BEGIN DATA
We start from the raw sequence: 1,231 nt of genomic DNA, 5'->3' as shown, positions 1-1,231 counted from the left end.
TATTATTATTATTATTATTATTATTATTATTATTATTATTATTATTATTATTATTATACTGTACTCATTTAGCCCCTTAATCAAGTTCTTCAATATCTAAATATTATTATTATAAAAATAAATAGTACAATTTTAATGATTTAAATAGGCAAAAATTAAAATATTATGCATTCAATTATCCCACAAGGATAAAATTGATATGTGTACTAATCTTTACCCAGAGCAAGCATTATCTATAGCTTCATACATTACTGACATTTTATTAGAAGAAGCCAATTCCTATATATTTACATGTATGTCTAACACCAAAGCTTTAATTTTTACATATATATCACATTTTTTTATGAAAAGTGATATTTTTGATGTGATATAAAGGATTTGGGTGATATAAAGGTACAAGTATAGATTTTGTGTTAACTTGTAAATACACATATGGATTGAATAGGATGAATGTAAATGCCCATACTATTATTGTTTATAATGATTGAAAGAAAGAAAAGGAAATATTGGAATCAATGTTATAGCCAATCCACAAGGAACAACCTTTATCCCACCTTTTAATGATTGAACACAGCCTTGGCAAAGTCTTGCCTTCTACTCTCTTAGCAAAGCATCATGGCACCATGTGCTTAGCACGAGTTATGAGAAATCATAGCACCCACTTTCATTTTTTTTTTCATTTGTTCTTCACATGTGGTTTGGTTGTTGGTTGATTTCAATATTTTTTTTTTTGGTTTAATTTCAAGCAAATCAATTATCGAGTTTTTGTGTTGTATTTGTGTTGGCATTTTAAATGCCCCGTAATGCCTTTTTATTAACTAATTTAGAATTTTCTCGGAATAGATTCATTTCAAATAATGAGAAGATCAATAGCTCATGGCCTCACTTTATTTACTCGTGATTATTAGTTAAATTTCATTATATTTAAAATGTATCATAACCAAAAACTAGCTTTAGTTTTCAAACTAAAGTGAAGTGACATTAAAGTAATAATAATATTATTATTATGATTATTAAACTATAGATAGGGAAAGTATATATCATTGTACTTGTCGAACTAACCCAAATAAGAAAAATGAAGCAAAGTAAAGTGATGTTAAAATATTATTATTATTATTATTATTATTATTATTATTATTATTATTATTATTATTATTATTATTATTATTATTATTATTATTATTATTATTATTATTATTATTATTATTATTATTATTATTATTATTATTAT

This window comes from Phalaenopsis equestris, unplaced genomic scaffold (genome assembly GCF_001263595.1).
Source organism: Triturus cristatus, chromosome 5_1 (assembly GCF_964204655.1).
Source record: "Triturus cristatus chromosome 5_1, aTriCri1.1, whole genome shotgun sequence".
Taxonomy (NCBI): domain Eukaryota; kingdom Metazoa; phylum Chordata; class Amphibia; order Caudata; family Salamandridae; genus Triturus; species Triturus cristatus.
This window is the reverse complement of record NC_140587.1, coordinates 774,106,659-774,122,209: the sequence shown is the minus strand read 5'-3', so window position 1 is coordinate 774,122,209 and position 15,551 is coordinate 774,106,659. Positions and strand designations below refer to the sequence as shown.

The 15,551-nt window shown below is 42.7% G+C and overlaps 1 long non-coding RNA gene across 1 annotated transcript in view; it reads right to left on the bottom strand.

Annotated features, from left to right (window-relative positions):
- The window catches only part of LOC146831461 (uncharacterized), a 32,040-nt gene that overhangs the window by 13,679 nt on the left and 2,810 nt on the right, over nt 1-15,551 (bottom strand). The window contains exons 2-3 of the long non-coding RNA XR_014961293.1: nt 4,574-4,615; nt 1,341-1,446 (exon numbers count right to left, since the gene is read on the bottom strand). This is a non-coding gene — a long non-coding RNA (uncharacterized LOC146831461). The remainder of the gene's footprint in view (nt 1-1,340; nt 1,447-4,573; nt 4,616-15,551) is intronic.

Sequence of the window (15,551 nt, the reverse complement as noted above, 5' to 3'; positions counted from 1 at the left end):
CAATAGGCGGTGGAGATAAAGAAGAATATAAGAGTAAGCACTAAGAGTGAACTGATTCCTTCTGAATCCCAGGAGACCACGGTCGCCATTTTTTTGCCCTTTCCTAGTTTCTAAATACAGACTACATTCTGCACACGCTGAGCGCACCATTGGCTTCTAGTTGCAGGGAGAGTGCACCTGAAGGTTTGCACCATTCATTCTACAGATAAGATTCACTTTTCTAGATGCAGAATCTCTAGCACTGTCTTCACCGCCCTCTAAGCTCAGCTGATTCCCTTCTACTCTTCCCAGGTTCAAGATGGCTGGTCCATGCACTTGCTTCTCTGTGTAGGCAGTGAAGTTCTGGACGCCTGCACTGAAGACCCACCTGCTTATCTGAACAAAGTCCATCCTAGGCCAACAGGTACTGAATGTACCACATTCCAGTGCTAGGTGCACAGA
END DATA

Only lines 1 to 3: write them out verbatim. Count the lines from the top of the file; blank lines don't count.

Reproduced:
We start from the raw sequence: 1,231 nt of genomic DNA, 5'->3' as shown, positions 1-1,231 counted from the left end.
TATTATTATTATTATTATTATTATTATTATTATTATTATTATTATTATTATTATTATACTGTACTCATTTAGCCCCTTAATCAAGTTCTTCAATATCTAAATATTATTATTATAAAAATAAATAGTACAATTTTAATGATTTAAATAGGCAAAAATTAAAATATTATGCATTCAATTATCCCACAAGGATAAAATTGATATGTGTACTAATCTTTACCCAGAGCAAGCATTATCTATAGCTTCATACATTACTGACATTTTATTAGAAGAAGCCAATTCCTATATATTTACATGTATGTCTAACACCAAAGCTTTAATTTTTACATATATATCACATTTTTTTATGAAAAGTGATATTTTTGATGTGATATAAAGGATTTGGGTGATATAAAGGTACAAGTATAGATTTTGTGTTAACTTGTAAATACACATATGGATTGAATAGGATGAATGTAAATGCCCATACTATTATTGTTTATAATGATTGAAAGAAAGAAAAGGAAATATTGGAATCAATGTTATAGCCAATCCACAAGGAACAACCTTTATCCCACCTTTTAATGATTGAACACAGCCTTGGCAAAGTCTTGCCTTCTACTCTCTTAGCAAAGCATCATGGCACCATGTGCTTAGCACGAGTTATGAGAAATCATAGCACCCACTTTCATTTTTTTTTTCATTTGTTCTTCACATGTGGTTTGGTTGTTGGTTGATTTCAATATTTTTTTTTTTGGTTTAATTTCAAGCAAATCAATTATCGAGTTTTTGTGTTGTATTTGTGTTGGCATTTTAAATGCCCCGTAATGCCTTTTTATTAACTAATTTAGAATTTTCTCGGAATAGATTCATTTCAAATAATGAGAAGATCAATAGCTCATGGCCTCACTTTATTTACTCGTGATTATTAGTTAAATTTCATTATATTTAAAATGTATCATAACCAAAAACTAGCTTTAGTTTTCAAACTAAAGTGAAGTGACATTAAAGTAATAATAATATTATTATTATGATTATTAAACTATAGATAGGGAAAGTATATATCATTGTACTTGTCGAACTAACCCAAATAAGAAAAATGAAGCAAAGTAAAGTGATGTTAAAATATTATTATTATTATTATTATTATTATTATTATTATTATTATTATTATTATTATTATTATTATTATTATTATTATTATTATTATTATTATTATTATTATTATTATTATTATTATTATTATTATTATTAT

This window comes from Phalaenopsis equestris, unplaced genomic scaffold (genome assembly GCF_001263595.1).